New Iran nuclear plant up and running: IAEA
The UN atomic agency said Monday that Iran is now enriching uranium at a new site in a hard-to-bomb mountain bunker, in a move set to stoke Western suspicions further that Tehran wants nuclear weapons.
"The IAEA can confirm that Iran has started the production of uranium enriched up to 20 percent... in the Fordo Fuel Enrichment Plant," International Atomic Energy Agency spokeswoman Gill Tudor said in a statement.
Iran Defence and Security Report Q1 2013
"All nuclear material in the facility remains under the Agency's containment and surveillance," the Vienna-based watchdog added.
The Islamic republic admitted the existence of the previously secret facility in 2009 and earlier IAEA reports had said that Iranian scientists were preparing to begin operating the facility's centrifuges.
Iran, which insists its nuclear programme is for exclusively peaceful purposes, has repeatedly said it will not abandon uranium enrichment despite four rounds of UN Security Council resolutions calling on Tehran to desist.
While nuclear energy plants need fuel enriched to 3.5 percent, Iran says the 20-percent enriched uranium is needed for its Tehran research reactor to make isotopes to treat cancers.
Western powers, however, reject this, believing Iran has been researching ways to develop and deliver nuclear weapons, and has piled on sanction after sanction to try to halt the work.
US State Department spokeswoman Victoria Nuland said Monday that Iran's move was "a further escalation of their ongoing violations with regard to their nuclear obligations."
"At a time when the international community is asking Iran to provide assurances of the peaceful nature of its programme, this is a provocative act which further undermines Iran's claims that its programme is entirely civilian in nature," British Foreign Secretary William Hague said.
Germany said that "the international community's concern that the Iranian nuclear programme is serving military purposes is growing."
Experts point out that the process of obtaining 20 percent enriched uranium represents most of the work needed to get the uranium enriched to the level of 90 percent or above required for atomic weapons.
The Fordo news "is worrisome because 20 percent is so close to being weapons-usable and because there is absolutely no civilian need for it now," Mark Fitzpatrick from the International Institute for Strategic Studies (IISS) said.
"It brings them closer to being able to produce enough fissile material for a nuclear weapon," the London-based analyst told AFP.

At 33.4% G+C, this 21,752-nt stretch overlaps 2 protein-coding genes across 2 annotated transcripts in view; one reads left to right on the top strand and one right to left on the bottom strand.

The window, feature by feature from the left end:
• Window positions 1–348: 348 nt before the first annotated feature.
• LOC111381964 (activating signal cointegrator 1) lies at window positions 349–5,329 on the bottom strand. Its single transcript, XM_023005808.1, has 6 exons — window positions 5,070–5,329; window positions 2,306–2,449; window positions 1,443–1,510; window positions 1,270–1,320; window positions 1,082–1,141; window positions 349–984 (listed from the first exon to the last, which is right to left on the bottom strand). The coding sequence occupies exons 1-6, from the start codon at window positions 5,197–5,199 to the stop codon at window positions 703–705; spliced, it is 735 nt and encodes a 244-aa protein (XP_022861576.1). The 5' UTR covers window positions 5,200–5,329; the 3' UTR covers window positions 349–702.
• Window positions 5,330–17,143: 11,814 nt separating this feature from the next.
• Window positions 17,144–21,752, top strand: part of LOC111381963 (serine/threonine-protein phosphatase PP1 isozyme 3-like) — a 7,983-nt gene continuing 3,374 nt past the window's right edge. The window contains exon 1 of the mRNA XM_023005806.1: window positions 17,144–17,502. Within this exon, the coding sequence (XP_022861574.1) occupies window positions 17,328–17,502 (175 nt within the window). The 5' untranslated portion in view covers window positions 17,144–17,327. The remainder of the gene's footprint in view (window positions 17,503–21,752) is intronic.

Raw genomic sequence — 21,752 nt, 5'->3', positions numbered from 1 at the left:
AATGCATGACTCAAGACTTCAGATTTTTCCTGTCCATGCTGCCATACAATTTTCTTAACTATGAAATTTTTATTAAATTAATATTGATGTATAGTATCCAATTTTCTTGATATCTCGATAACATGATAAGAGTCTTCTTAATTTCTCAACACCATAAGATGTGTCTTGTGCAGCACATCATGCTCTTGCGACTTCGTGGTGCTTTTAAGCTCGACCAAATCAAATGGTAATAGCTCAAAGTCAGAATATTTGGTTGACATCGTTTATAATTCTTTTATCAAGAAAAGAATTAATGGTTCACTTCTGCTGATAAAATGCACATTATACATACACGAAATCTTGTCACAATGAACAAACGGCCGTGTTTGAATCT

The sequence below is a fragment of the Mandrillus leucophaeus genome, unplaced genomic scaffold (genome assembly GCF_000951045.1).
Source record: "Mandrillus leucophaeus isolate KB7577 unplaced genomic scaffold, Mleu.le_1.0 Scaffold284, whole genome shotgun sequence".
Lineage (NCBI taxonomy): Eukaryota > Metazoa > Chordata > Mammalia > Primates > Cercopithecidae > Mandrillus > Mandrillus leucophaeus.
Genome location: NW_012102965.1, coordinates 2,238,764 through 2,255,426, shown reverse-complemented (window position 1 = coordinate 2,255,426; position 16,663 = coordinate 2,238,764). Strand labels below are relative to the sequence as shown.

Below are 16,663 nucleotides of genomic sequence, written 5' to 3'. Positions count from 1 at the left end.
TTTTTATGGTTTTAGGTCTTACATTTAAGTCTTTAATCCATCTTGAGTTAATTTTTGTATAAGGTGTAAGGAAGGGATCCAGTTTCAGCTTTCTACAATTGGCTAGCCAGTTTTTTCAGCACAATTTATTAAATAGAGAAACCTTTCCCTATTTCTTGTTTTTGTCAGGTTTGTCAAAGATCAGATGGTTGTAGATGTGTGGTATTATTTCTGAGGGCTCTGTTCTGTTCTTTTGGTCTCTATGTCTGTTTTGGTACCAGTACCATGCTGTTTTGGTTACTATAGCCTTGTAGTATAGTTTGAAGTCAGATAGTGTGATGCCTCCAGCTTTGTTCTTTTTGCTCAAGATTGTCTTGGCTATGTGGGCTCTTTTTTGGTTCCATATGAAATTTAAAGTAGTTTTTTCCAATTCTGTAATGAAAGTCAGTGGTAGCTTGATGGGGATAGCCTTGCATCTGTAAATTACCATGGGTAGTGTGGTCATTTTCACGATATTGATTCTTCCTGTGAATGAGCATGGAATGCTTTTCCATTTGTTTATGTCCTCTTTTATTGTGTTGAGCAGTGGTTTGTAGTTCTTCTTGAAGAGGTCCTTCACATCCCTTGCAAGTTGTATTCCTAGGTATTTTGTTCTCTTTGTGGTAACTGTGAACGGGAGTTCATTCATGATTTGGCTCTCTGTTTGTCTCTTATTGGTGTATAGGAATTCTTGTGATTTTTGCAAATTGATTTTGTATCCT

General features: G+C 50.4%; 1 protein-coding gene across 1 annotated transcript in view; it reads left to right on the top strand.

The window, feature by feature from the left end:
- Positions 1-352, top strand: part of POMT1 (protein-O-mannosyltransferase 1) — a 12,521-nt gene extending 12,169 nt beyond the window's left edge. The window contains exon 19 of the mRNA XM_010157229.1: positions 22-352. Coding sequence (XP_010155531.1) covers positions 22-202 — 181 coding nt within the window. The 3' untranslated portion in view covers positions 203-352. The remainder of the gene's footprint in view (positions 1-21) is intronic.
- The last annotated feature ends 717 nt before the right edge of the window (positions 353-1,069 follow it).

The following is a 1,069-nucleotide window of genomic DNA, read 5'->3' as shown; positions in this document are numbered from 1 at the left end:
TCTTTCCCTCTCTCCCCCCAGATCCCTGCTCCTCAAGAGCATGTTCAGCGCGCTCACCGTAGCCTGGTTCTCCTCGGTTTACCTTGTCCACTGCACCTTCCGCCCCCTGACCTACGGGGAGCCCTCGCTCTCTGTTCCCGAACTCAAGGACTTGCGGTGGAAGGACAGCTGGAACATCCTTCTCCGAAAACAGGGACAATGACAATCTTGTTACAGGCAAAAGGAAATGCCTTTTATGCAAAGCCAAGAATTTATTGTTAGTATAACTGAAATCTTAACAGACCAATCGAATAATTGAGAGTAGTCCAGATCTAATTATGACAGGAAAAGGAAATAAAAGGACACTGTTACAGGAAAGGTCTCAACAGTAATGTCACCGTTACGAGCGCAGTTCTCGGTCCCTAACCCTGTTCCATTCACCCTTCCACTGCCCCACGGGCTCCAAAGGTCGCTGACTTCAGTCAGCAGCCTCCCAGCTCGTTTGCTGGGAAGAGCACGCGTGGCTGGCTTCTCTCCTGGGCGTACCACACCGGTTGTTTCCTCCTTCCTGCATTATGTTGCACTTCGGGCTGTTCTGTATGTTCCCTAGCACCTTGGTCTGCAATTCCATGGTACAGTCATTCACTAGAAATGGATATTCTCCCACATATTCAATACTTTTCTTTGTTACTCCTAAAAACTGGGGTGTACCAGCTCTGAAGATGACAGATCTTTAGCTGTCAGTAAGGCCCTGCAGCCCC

Fordo, a reinforced facility sunk deep under a mountain 150 kilometres (90 miles) southwest of Tehran, is designed to be difficult if not impossible target to bomb.
Enriching uranium is one of three main areas needed to develop a nuclear arsenal. Iran would also need to make the enriched uranium weapons-ready and manufacture a missile to carry it to target.
A report from the IAEA in November, the agency's hardest-hitting to date, included evidence that Western powers said confirmed Iranian efforts in these other two areas, stoking speculation of a possible Israeli air strike.
The United States, the European Union and other allies have sought to tighten the screw since the report -- which Iran dismissed as "baseless" -- by targeting Tehran's crucial oil sector and its central bank.
Tensions have also been stoked by Iran showing off what it said was a CIA drone it captured using cyberwarfare, while in October Washington alleged Iranian involvement in a suspected plot to assassinate the Saudi ambassador to the US.
Iran, where a judge on Monday reportedly sentenced to death a US-Iranian former Marine for "membership of the CIA", has threatened to close the Strait of Hormuz, a chokepoint for 20 percent of the world's oil.
US Defence Secretary Leon Panetta warned on Sunday that any such move would cross a "red line" and "we would take action and reopen the strait."
Iran's supreme leader Ayatollah Ali Khamenei said that Tehran will not bow to sanctions, in comments broadcast on state television on Monday.
"While the Iranian people have travelled the road to success and see the signs of new victories to come, the (Western) oppressor is trying to frighten the Iranian people and officials by brandishing the threat of sanctions," he said.
by Simon Sturdee © 2012 AFP
Dec 4, 2014 - London, United Kingdom